“The Farm” as it has long been called (though now we don’t farm a single acre, just livestock and hay) can be this monstrosity of to-dos, where there is never enough time in the day and where time and nature always seem to get the upper hand. There have been times I resented where we live, with the commute, and the aging farmstead that called for more time and money to restore it then we had to give.

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The truth is “The Farm” has become our heaven, the place my kids run free to explore and discover, to learn to appreciate the extraordinary amongst the ordinary, to seek reverence for the land and animals we care for. I am glad for this little escape, where I can appreciate the simple joys of quiet evenings spent with my kiddos and menagerie, and see the beauty of the light hitting the farm yard buildings, or feel alive in a sea of green grass blowing in the breeze.

Where is your “Heaven on Earth”? Maybe it isn’t a grand location but a favorite chair to rest and relax or the porch where evenings are spent watching the kids in the backyard.

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Ranch Life, Soapmaking

Dandelions…Fields of Weeds or Dreams?

DSC_1771 copyDandelions are these persistent sunburts of exuberance against the backdrop of a perfect yard of green.  Do you see fields of flowers and future dreams or fields of weeds to be destroyed? For myself, dandelions bring back memories of childhood with afternoons spent plucking the stems, braiding them into crowns, and fashioning impromptu bouquets to be delivered to all the female loves in my life. When their sunny cheer was over they provided these perfect orbs of weightless seeds, ready to catch sail, and bring reality to my dreams.

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The farmyard is “alive” with dandelions. Much unlike the HOA sanctioned yards, our farm yard is large and functional and not a sea of perfectly manicured Kentucky Blue. We water enough to keep it green, mow enough to keep it tidy, fertilize enough to make it grown, and embrace the fact that is one season away from reverting to its natural self. The grass in the pastures and hay fields gets far more attention and thought.

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Normally, the dandelions bring this sense of annoyance and reluctant acceptance of their existence. Do you dig them, spray them, mow them? I would prefer to avoid chemicals and really my efforts all seem so futile since the seeds float on winds from miles away to repopulate.

I have discovered soapmaking and so when I saw a recipe from  The Nerdy Farm Wife for  “Dandelion and Honey Soap” I actually eagerly awaited the arrival of the dandelions. My new motto became “If life gives you dandelions…make dandelion soap!”. The Nerdy Farmwife has a fantastic blog, published books, and ebook which have great photos and step-by-step instructions for many natural home and beauty recipes.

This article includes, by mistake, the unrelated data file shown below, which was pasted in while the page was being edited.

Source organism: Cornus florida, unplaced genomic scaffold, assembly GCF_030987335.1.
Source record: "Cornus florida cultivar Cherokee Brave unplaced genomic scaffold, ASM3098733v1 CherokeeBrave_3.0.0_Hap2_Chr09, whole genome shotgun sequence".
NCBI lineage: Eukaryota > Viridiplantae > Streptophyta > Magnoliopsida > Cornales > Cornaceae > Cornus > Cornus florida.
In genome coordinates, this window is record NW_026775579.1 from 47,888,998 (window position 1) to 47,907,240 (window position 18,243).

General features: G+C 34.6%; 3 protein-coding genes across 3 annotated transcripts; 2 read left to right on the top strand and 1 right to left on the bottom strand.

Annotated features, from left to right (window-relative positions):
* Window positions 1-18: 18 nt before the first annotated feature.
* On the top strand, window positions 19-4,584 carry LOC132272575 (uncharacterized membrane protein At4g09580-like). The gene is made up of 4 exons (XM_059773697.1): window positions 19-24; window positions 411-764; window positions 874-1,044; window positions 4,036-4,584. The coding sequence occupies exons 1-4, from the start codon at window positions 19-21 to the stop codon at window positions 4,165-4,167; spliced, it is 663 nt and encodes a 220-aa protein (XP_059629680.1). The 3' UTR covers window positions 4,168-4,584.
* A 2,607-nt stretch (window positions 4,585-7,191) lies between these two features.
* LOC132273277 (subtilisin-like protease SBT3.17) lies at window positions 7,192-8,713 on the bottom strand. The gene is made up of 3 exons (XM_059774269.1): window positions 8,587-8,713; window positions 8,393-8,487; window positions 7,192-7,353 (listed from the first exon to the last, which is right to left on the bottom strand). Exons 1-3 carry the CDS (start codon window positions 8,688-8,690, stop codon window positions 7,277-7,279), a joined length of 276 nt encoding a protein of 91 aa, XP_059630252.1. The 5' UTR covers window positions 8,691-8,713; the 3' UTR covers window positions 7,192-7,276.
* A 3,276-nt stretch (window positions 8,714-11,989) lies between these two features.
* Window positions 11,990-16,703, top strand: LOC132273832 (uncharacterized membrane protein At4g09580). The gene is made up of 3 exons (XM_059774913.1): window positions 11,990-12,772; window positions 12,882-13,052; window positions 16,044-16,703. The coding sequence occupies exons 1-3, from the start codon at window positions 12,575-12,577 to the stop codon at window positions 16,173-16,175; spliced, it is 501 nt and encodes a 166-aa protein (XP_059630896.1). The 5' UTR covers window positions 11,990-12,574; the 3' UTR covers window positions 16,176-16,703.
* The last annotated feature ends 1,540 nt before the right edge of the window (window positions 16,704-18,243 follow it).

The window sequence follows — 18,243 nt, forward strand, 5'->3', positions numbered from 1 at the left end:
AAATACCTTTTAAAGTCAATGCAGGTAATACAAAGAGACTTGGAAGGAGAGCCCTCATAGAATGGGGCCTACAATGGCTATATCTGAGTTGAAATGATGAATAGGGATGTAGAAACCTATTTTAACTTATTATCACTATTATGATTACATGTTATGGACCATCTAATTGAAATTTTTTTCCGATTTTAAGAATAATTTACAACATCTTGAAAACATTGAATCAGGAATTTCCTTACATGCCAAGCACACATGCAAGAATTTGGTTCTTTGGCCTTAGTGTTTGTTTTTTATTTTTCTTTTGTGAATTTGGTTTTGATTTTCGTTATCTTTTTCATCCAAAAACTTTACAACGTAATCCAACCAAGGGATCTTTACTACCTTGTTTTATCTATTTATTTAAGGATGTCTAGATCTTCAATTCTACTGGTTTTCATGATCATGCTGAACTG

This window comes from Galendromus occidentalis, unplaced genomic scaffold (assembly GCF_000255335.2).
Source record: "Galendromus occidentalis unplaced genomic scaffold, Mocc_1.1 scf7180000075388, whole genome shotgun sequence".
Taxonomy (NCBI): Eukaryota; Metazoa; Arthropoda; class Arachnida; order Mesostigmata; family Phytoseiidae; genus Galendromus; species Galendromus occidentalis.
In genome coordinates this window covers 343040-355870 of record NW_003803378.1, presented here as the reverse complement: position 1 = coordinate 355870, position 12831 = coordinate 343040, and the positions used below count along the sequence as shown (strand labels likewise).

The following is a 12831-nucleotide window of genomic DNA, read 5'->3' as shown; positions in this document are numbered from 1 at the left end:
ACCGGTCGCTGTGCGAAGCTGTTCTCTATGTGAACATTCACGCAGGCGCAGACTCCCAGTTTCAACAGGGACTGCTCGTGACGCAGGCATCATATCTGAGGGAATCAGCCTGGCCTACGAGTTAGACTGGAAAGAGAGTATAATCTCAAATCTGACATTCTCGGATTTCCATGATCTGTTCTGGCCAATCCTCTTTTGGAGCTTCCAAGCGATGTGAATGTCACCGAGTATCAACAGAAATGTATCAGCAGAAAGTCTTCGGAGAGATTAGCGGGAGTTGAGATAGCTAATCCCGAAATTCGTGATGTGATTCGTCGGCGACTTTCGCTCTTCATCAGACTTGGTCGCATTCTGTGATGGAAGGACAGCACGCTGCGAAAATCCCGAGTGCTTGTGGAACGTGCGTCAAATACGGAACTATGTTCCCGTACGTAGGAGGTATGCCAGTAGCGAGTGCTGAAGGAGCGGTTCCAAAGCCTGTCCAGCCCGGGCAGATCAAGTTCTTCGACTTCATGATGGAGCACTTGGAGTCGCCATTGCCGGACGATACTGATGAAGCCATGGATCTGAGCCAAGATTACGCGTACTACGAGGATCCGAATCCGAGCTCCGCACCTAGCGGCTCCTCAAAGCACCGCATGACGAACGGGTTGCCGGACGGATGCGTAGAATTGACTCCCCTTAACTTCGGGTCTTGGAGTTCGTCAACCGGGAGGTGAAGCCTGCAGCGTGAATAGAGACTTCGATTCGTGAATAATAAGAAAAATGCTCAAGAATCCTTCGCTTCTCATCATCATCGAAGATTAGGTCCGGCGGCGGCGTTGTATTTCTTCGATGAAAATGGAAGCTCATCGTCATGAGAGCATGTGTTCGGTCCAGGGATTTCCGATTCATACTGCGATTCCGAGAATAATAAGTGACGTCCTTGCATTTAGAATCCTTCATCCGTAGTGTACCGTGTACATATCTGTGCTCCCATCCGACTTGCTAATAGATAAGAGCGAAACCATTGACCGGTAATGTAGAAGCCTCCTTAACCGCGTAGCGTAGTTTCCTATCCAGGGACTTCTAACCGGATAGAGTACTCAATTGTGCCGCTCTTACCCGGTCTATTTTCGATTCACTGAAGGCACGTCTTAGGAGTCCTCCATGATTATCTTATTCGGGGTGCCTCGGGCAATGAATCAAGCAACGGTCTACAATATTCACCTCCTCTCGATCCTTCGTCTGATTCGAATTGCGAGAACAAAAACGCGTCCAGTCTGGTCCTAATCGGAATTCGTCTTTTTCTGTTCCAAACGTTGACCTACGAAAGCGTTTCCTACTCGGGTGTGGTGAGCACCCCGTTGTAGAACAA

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The good news is we have a lot of dandelions so the kiddos and I have been busy picking buckets of these sunny blooms to make teas and infused oils (the dandelion tea lye mixture is added to a variety of oils including the dandelion infused olive oil and thru the magic of saponification you make soap). If you are interested in soap making I recommend checking out a hot process soap like this “Dandelion and Honey” using a crock pot. Other than some patience needed while it cooks, it is pretty easy to get good results.

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DANDELION BUCKET

 

The soap is a rustic sunny yellow and perfect as a “gardener’s soap” to wash those grimy and muddy spring-time hands of my hubby and kiddos. I added Ylang Ylang essential oil so the soap has this bright and cheery scent with earthy undertones.

So instead of seeing fields of nuisances this spring I see abundant fields of cheery ingredients for all sorts of  dandelion recipes ( 12 Things to Make with Dandelions).  My next scheduled dandelion project is a liquid soap made with potassium hydroxide.

What are your dandelion memories? Do you use or eat dandelions?

 

Motherhood, Ranch Life

Party Like a Pioneer

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The Evoniuk Brothers General Store

We love a party and better yet if it is a themed party! So in the spirit of the homesteaders, we thru a Pioneer Party to celebrate the kiddo’s 5th birthday. Friends and family obliged and dug out their pioneer garb to celebrate.